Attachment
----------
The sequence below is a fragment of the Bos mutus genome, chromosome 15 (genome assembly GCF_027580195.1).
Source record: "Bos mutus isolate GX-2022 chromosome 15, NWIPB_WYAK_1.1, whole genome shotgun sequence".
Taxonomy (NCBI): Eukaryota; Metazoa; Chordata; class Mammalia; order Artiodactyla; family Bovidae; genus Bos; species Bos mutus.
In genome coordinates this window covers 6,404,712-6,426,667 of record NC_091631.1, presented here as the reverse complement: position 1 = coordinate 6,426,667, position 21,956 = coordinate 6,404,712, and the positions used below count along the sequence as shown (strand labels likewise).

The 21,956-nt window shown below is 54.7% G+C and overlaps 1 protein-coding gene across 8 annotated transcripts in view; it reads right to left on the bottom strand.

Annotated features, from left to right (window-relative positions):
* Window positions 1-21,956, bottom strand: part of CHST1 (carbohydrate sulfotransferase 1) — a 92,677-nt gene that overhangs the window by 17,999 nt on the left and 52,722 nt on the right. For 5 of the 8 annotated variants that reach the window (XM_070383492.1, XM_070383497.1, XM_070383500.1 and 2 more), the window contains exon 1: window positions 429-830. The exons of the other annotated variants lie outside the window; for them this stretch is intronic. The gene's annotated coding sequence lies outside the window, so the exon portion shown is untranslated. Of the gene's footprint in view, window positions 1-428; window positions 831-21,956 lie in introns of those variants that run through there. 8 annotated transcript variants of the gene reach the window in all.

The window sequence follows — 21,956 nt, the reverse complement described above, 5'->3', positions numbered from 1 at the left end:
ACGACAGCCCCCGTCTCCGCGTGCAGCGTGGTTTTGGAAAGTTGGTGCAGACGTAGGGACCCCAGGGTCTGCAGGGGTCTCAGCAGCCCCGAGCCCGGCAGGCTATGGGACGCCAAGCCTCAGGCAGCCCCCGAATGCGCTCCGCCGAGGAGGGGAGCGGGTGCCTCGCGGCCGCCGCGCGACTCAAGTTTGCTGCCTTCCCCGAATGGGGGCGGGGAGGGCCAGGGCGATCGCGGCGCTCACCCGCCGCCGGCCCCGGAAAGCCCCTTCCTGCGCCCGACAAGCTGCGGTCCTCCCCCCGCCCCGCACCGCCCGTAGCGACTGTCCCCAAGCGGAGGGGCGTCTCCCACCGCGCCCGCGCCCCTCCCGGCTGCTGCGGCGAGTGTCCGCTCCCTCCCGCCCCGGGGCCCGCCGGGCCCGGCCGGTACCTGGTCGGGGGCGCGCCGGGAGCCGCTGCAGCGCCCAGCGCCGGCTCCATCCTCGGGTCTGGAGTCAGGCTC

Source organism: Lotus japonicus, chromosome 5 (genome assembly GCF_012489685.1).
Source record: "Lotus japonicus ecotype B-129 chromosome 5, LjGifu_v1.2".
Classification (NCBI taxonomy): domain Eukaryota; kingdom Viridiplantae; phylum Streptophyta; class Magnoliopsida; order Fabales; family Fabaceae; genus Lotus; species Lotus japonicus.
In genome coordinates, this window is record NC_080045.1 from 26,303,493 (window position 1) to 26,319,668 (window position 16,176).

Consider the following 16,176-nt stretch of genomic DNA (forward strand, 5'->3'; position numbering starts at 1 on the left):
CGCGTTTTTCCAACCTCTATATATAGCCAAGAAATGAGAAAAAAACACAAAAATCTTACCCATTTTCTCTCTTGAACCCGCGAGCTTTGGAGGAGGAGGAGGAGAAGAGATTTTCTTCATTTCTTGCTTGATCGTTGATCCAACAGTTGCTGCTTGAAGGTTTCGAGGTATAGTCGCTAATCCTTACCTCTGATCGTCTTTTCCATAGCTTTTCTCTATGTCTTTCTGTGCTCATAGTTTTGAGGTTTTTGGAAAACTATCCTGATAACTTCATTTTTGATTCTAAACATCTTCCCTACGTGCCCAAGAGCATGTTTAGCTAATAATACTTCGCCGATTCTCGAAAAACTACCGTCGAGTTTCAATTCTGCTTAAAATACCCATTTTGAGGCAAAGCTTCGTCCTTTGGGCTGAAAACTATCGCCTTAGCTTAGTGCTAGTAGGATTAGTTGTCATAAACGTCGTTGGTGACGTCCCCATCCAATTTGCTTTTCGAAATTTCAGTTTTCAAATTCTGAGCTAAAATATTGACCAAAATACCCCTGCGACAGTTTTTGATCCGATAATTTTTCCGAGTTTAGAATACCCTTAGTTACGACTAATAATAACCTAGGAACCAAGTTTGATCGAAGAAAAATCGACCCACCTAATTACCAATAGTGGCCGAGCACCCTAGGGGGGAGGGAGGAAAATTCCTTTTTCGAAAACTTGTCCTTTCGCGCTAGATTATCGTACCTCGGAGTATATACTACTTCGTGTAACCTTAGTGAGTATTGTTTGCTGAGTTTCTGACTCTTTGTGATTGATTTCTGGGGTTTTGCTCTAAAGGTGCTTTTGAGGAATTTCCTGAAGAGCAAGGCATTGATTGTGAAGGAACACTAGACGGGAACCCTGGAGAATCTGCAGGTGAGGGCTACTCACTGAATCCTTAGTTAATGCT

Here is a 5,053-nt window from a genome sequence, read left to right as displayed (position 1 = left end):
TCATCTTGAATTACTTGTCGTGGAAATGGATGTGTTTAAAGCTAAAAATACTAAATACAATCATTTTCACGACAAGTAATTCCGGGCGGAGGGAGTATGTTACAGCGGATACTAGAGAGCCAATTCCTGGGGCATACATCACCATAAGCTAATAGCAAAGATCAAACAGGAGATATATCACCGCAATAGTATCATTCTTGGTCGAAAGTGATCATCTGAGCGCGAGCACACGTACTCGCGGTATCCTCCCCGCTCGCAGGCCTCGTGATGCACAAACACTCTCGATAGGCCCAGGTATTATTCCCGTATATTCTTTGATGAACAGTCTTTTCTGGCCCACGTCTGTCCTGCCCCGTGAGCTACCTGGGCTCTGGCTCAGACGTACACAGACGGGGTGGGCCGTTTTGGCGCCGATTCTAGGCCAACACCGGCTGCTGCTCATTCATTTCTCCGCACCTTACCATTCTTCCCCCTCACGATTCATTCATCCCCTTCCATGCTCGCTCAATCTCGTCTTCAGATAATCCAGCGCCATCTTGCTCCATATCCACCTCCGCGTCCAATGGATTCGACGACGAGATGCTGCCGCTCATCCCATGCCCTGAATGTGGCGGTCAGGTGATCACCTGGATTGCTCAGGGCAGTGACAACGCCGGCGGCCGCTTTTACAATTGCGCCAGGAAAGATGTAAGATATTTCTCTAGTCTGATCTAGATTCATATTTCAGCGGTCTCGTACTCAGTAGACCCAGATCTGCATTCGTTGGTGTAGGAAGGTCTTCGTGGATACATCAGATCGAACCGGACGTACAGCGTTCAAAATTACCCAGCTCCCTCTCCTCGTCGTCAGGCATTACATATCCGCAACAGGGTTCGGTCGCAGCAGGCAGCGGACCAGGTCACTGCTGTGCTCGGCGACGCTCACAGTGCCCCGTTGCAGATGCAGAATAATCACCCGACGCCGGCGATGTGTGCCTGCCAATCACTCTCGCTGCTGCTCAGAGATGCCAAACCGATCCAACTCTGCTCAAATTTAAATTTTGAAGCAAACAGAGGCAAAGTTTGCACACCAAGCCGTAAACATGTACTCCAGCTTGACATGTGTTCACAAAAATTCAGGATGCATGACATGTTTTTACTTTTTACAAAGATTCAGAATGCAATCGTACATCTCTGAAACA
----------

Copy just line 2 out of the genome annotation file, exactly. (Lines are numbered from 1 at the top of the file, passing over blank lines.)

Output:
Source record: "Bos mutus isolate GX-2022 chromosome 15, NWIPB_WYAK_1.1, whole genome shotgun sequence".